Goose lays rotten egg with final round collapse


It seems it takes something more than one of the biggest collapses in major championship history to ruffle Retief Goosen's feathers. 

The unflappable South African remained as cool as his iceman image after letting a third US Open crown in five years slip through his fingers on Sunday and into the hands of a surprised Michael Campbell after fumbling his way to final round 11-over 81. 

As the day began, nearly everyone had conceded the trophy to Goosen, who had strung together three superb rounds on a punishing Pinehurst No. 2 layout that had brought the rest of the field to its knees, constructing a three-shot lead. 

However, after just three holes, Goosen's advantage disappeared with a par, double-bogey, bogey start and it managed to get even worse from there. 

“I got off to a bad start and from there it pretty much went downhill all the way,” explained a gracious Goosen. 

“It's been a bad day. 

“Unfortunately, those things can happen. It happened to Ernie (Els) last year and unfortunately, this year, it 's my turn. 

“But I'm very happy for Michael that he won, we are very good friends. I'm happy that he's champion. 

“This is nothing serious. Nobody had died ... I think? 

“I had a great Father's Day this morning with the kids, and the family is a lot more important than playing anyone out there today.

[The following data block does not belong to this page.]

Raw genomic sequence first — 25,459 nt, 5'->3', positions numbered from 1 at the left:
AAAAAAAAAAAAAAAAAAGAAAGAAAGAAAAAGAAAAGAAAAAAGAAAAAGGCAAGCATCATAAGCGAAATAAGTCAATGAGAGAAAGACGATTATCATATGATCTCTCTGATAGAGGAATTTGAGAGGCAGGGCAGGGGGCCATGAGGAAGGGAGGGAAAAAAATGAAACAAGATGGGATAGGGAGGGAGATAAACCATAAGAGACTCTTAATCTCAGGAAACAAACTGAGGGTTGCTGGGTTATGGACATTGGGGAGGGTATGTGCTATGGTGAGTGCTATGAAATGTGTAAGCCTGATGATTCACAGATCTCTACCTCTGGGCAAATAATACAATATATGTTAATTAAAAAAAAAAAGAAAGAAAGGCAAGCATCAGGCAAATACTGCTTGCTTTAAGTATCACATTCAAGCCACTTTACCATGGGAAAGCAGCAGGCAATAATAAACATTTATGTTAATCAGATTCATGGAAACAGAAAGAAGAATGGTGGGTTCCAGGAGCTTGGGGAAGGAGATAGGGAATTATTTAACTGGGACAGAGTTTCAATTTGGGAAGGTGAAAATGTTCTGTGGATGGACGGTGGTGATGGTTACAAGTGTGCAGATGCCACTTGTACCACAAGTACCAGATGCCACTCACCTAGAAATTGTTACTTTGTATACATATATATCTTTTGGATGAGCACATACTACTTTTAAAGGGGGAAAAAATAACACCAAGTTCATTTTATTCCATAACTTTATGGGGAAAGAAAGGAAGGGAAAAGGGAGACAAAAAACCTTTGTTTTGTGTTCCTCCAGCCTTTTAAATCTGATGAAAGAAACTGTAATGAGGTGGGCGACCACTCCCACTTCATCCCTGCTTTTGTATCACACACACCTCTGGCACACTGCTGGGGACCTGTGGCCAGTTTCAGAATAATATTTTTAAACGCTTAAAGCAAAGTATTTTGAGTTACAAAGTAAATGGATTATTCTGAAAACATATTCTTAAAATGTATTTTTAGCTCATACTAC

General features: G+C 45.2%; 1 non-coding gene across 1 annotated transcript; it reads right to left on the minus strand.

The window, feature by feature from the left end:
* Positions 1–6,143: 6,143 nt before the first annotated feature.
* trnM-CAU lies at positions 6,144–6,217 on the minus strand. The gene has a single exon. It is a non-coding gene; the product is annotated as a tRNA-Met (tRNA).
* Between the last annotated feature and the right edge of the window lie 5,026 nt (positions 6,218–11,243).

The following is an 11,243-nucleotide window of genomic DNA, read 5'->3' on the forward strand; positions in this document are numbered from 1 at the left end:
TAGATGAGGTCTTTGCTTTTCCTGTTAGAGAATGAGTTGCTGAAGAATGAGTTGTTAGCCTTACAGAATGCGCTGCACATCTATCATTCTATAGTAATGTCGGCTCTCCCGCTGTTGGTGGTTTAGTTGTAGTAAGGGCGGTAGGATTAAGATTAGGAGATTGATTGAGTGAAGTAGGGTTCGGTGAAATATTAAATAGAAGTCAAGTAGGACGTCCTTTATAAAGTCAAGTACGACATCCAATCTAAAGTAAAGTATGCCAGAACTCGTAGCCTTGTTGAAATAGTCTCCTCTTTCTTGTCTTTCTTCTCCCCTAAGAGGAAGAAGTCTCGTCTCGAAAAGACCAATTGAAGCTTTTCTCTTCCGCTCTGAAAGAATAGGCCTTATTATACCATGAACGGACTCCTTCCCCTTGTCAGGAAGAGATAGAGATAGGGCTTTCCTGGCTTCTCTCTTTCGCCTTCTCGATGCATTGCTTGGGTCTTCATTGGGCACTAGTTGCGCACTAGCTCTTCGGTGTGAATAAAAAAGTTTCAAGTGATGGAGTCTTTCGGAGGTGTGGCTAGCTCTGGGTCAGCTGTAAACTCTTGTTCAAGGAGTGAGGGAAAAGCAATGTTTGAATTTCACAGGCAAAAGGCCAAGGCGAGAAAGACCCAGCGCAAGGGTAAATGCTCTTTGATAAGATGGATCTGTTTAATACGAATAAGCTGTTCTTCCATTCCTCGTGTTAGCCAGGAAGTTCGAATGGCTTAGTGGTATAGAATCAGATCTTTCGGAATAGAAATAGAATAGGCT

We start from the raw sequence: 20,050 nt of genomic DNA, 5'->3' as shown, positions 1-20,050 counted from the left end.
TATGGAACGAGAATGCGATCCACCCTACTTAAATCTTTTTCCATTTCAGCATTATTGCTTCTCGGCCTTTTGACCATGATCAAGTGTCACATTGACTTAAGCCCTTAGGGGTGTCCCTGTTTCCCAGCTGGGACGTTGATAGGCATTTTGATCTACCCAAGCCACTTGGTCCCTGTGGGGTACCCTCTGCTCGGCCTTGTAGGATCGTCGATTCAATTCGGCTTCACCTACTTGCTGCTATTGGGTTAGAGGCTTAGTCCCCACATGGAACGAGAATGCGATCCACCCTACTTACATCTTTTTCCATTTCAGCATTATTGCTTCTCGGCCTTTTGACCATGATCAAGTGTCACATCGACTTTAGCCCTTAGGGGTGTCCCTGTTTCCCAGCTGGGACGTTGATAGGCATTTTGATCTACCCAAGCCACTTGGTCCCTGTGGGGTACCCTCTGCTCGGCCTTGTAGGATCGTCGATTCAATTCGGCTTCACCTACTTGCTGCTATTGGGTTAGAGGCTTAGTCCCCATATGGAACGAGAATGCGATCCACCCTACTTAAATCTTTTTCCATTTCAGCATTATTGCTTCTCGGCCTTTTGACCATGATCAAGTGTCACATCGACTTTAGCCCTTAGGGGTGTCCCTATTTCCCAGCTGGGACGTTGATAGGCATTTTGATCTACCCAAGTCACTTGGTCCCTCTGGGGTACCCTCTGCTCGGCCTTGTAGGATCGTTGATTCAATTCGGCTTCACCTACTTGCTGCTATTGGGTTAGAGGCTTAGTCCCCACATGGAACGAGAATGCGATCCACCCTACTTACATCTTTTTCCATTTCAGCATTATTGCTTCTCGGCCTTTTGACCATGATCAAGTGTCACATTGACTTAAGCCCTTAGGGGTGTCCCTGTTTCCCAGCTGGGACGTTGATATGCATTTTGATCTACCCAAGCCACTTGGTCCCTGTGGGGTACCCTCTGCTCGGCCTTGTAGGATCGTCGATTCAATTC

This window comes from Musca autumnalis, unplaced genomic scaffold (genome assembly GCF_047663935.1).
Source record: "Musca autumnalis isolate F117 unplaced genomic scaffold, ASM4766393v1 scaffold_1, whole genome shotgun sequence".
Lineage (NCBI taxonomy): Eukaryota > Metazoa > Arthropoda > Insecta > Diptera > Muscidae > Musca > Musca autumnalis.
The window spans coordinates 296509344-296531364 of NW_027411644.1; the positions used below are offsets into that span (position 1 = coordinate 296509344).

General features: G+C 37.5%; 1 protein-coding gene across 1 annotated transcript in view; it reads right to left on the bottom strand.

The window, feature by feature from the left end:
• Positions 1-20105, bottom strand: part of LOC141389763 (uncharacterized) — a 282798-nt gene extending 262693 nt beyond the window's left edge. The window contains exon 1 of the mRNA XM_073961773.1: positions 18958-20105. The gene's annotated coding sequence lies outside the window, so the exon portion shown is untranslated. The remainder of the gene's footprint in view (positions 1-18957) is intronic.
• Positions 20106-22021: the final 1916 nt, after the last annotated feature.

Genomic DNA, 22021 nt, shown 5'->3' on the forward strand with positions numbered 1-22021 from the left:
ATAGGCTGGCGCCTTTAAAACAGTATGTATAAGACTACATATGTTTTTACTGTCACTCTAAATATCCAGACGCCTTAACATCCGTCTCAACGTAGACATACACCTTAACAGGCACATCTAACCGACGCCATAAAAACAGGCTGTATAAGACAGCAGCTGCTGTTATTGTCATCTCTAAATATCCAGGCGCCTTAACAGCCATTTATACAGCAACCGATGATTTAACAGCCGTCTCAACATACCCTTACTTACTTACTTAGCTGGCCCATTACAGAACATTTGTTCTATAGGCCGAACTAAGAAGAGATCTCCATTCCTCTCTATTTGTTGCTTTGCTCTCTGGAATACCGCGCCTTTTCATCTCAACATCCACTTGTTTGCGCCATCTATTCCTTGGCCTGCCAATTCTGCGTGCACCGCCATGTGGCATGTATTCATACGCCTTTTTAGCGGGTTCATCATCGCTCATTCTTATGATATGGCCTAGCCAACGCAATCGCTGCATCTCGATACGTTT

“But it was disappointing. I would have obviously loved to have been up there giving myself a half of a chance. 

“But I'll be back next time.” 

After Goosen had methodically moved three shots clear with a one-under 69 on Saturday, even the world number five indicated he liked his chances of defending the title he won last year under similar treacherous conditions at Shinnecock Hills. 

The media were ready for a coronation; the headlines on Sunday morning hailing the rock steady South African as the "Golden Goose". 

His fellow golfers also sounded ready to see him lift the title again. 

"The Open requires patience and composure and he's probably the leader in the field in both those categories, he never gets flustered," Stewart Cink said. 

"His composure is up there with the best of them and he won't let it go south." 

Certainly there was no evidence of any cracks in Goosen's game. 

For 54 holes he had teased and taunted what had been a vicious Pinehurst layout but on Sunday, the course finally sunk its teeth into the defending champion. 

"It's only a game at the end of the day and we carry on with life." – Reuters 

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